A full range of finishing processes is available either in house or from our trusted sub-contact partners.
to any Ral colour required
Predominately carried out in house.
Stress Relieving, Case Hardening, Nitriding, Through Hardening
Other sub-contract services include galvanising, precision grinding, honing and boring, deep hole drilling, EDM, Wire Erosion and Broaching.
Anodising is an electrolytic passivation process used to increase the thickness of the natural oxide layer on the surface of metal parts, increasing resistance to corrosion and wear, and providing better adhesion for paint primers and glues, the thicker the oxide layer, the more protection provided. Anodising is also used to prevent galling of threaded components and anodic films are most commonly applied to protect aluminium alloys, making them scratch resistant. Anodising changes the microscopic texture of the surface and the crystal structure of the metal near the surface. Thick coatings are normally porous, so a sealing process is often required to achieve corrosion resistance. Anodic films are generally much stronger and more adherent than most types of paint and metal plating, but also more brittle. This makes them less likely to crack and peel from aging and wear, but more susceptible to cracking from thermal stress.
- 1000 Series-Say 1080A, 1200A, 1050 - ideal for anodising
- 2000 Series-Say 2014A, 2024 - a satisfactory anodised layer can be produced
- 3000 Series-Say 3103, 3105 - ideal for anodising
- 4000 Series-Say 4043A,4047A - a satisfactory anodised layer can be produced
- 5000 Series-Say 5005, 5056, 5083, 5251, 5454 - ideal for anodising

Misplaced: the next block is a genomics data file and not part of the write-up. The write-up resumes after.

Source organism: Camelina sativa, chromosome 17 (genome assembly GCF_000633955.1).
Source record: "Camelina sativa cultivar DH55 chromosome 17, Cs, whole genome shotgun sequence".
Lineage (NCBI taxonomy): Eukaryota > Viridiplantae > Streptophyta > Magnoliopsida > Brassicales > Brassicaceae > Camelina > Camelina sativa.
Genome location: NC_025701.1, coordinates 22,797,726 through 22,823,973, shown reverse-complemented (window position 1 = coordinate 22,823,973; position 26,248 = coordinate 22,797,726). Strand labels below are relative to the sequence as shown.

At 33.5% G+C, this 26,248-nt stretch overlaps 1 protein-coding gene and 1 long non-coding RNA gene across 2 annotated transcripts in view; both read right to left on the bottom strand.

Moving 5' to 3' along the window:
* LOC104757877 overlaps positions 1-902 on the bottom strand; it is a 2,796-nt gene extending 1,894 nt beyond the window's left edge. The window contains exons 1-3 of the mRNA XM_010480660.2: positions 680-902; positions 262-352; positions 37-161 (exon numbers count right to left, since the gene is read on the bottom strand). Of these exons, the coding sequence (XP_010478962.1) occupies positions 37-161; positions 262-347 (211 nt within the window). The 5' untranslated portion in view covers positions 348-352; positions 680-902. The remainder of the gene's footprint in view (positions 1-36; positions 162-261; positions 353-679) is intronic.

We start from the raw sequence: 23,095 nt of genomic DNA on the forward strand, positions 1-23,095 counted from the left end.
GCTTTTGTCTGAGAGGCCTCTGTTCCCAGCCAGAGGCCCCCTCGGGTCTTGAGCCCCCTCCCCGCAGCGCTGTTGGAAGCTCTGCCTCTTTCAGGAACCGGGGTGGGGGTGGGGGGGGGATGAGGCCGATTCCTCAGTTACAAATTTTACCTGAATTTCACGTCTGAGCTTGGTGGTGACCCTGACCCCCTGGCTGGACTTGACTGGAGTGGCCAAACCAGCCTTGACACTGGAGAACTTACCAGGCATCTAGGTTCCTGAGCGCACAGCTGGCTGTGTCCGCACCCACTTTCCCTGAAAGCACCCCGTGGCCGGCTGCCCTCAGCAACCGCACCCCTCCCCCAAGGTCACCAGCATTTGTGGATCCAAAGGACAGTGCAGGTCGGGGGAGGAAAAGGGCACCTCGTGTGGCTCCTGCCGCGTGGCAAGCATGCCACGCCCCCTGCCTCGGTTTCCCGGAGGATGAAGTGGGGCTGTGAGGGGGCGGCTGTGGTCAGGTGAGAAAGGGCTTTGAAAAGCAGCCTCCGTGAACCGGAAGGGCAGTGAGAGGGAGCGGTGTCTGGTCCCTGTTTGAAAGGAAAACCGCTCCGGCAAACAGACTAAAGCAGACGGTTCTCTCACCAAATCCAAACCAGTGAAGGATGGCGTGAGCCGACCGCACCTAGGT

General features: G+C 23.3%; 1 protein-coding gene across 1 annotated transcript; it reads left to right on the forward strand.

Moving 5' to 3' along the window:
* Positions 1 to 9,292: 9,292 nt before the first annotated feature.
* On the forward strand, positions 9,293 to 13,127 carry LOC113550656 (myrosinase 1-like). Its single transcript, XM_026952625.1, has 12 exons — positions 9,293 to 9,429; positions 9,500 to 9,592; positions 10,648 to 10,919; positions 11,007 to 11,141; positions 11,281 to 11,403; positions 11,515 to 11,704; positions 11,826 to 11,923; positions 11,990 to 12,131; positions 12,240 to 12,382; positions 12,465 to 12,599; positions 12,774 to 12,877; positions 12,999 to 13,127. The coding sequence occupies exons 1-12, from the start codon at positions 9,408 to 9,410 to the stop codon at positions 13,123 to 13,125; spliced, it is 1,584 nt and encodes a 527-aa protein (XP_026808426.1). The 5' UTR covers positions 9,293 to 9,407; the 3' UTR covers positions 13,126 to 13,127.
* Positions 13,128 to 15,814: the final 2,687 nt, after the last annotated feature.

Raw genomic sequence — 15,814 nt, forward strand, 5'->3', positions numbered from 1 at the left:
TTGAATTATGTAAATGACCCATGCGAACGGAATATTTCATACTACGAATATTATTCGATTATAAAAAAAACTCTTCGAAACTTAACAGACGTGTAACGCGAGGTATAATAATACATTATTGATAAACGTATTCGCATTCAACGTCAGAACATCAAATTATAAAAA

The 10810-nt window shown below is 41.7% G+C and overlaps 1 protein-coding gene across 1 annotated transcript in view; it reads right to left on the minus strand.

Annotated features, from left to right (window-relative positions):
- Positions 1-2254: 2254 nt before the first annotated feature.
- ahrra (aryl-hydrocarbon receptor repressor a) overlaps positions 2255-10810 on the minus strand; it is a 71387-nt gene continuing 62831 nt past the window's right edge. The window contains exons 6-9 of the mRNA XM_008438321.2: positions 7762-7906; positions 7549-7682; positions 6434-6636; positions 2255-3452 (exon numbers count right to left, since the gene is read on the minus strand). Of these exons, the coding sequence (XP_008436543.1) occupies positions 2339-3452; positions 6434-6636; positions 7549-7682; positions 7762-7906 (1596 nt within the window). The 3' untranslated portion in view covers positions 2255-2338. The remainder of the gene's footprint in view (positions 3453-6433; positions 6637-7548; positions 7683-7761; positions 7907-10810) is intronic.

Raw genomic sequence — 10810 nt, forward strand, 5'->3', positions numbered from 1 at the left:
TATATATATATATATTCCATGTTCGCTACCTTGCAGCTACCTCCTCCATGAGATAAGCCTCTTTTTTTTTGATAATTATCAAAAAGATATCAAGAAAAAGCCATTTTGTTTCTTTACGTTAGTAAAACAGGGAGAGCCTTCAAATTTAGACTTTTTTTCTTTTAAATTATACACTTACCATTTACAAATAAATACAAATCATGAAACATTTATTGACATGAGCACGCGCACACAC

- 6000 Series-Say 6061, 6063, 6082, 6262, 6463 - ideal for anodising
- 7000 Series-Say 7020, 7075 - ideal for anodising
Iridite NCP (non-chrome chemical process) is a process that offers extremely high resistance to corrosion and the ability to withstand high temperatures. It is environmentally compliant as it contains no hexavalent or trivalent chromium compounds.It adds a protective chromate conversion film coating on aluminium and its alloys. Iridite is often used for high or low frequency electrical applications, as Iridite coating has a minimal effect on aluminium’s electrical characteristics when used at lower concentrations. In addition, it is often used as a protective coating for abraded anodized surfaces and to provide an electrical contact. Iridite coating can be applied using dip, brush, swab, or spray methods and creates coatings in shades ranging from clear to dark yellow. The darker shade of coating, the greater the corrosion protection. Yellow Iridite coating can be left as the final finish or can be dyed other colours.
Once coated with Iridite there are a number of further finishing options:
Iridite coating can act as a base key for paint application and high performance top coats and lacquers.
Iridite provides an excellent base for rubber bonding.
Once Iridite coated, the aluminium surface can be welded either by shielded arc method or by spot welding.
- Electronic components manufacture It has conductive properties and protects the base metal from oxidation, so preserving solderability
- Food processing It is non-toxic, ductile and corrosion resistant Aerospace
Zinc Phosphate is used for rust prevention on ferrous metal and is a lighter alternative to manganese phosphate while providing resistance to harsh elements that tend to wear products quickly. Dark grey in colour zinc phosphate is suitable for paint pre-treatment.
Manganese phosphate is used to pre-treat ferrous metal prior to painting and to increase corrosion resistance. The coating, dark grey in colour creates a heavy crystalline finish on ferrous surfaces and absorbs oil and other lubricants.